St Hilda's Anglican Catholic Church Service Times

You are invited to join us for Anglican Catholic Holy Communion / Mass on:
Every Sunday, Maitland NSW Australia. Venue: St Marys School Chapel in Victoria St. Mass at 11am.
Fr Matthew Kirby for further details.
Check here for any additions or cancelations of services.

Saturday 27 February 2016

Devilish Temptations.

The Following is a transcript of an oral sermon
presented by Fr Matthew to his Parish during Lent. 
Why do we fast?
We fast during Lent to maintain a discipline that will allow us to be in control of our bodies, rather than our bodies being in control of us. At first sight it would appear that Jesus' fast made him more vulnerable as it was so extreme (40 days and 40 nights) that it seemed to give the devil an opening.
Starting with the issue of food.
The first thing Satan says is “If you're the son of God, command that these stones be made bread”, but Jesus through His suffering obedience was too strong for Satan. Jesus here reverses the original sin, by overcoming a more intense version of the original temptation. In the story (in Genesis) of that first temptation and that first human sin, the tempter Satan brings Eve to the point of tasting the forbidden fruit, the knowledge of good and evil. What Jesus experiences here is related to what Eve experienced back then.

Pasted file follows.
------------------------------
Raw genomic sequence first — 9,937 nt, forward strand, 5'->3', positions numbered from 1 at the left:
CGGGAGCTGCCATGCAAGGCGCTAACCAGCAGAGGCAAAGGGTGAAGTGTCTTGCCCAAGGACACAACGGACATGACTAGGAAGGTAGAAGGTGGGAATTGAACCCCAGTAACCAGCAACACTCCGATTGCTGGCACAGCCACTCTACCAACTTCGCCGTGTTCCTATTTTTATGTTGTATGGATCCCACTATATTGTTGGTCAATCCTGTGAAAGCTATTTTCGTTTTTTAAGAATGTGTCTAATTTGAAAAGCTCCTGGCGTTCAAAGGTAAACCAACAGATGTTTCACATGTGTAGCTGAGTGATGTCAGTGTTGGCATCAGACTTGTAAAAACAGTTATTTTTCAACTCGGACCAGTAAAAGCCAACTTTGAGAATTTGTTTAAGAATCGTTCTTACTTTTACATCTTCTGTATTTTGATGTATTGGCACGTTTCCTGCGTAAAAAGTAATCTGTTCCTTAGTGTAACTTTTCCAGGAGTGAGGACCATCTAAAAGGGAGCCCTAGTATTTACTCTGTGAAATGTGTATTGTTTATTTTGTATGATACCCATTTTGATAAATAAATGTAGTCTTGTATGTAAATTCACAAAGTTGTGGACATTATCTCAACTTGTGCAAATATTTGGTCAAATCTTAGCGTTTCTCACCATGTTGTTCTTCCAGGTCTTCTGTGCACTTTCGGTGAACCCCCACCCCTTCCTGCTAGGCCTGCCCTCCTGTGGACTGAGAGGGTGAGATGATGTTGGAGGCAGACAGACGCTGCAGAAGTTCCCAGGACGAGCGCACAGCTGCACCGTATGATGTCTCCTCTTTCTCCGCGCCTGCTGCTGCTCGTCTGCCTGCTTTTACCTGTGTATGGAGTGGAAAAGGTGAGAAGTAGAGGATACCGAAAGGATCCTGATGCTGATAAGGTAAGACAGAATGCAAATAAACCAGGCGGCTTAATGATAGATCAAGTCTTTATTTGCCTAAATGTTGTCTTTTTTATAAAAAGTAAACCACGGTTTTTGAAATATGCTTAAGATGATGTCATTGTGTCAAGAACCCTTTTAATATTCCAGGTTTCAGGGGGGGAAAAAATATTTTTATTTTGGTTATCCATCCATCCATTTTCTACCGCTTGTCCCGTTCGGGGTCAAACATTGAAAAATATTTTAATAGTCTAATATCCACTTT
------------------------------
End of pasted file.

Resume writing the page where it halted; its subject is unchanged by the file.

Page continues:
Note that:
First – Jesus is tempted by food, just as Eve was. He is asked to turn stones into bread and Eve was tempted by the fruit of the tree, which we are told in Genesis was good to eat.
Second - Satan wants to put doubt into Jesus' mind in persuading Him to test Gods' promise to look after Him. He says, “IF you are the son of God, command that these stones be made bread”, so it's not just about food, it is about trying to make Him doubt His very identity and His relationship with the Father. In His weakened state the Devil is looking for an opening that he might foster doubt (the lack of faith in God). Now, this is exactly what Satan did to Eve back at that first temptation. Such a test would only be necessary (the test of God) if you had doubts in the first place. The Devil is tempting Jesus to test God, of cause that wouldn't be necessary unless you doubted whether God was going to do it. So, it is all about doubt and back in Genesis the tempter asks Eve “DID God really say?”. Then later on when he is told what God really said (which he know of cause), he says “No you won't really die”. So, it is about doubting Gods' word, it is not just about food.
Third – There is an offer of glory. The Devil says “I'll give all this to you, all the kingdoms of the world, all their glory if you worship me”. Well, Eve was also tempted with glory. The tempter says to her “you'll become like Gods, knowing good and evil”. There is this parallel between the first great temptation of humanity and this temptation of Christ in the desert.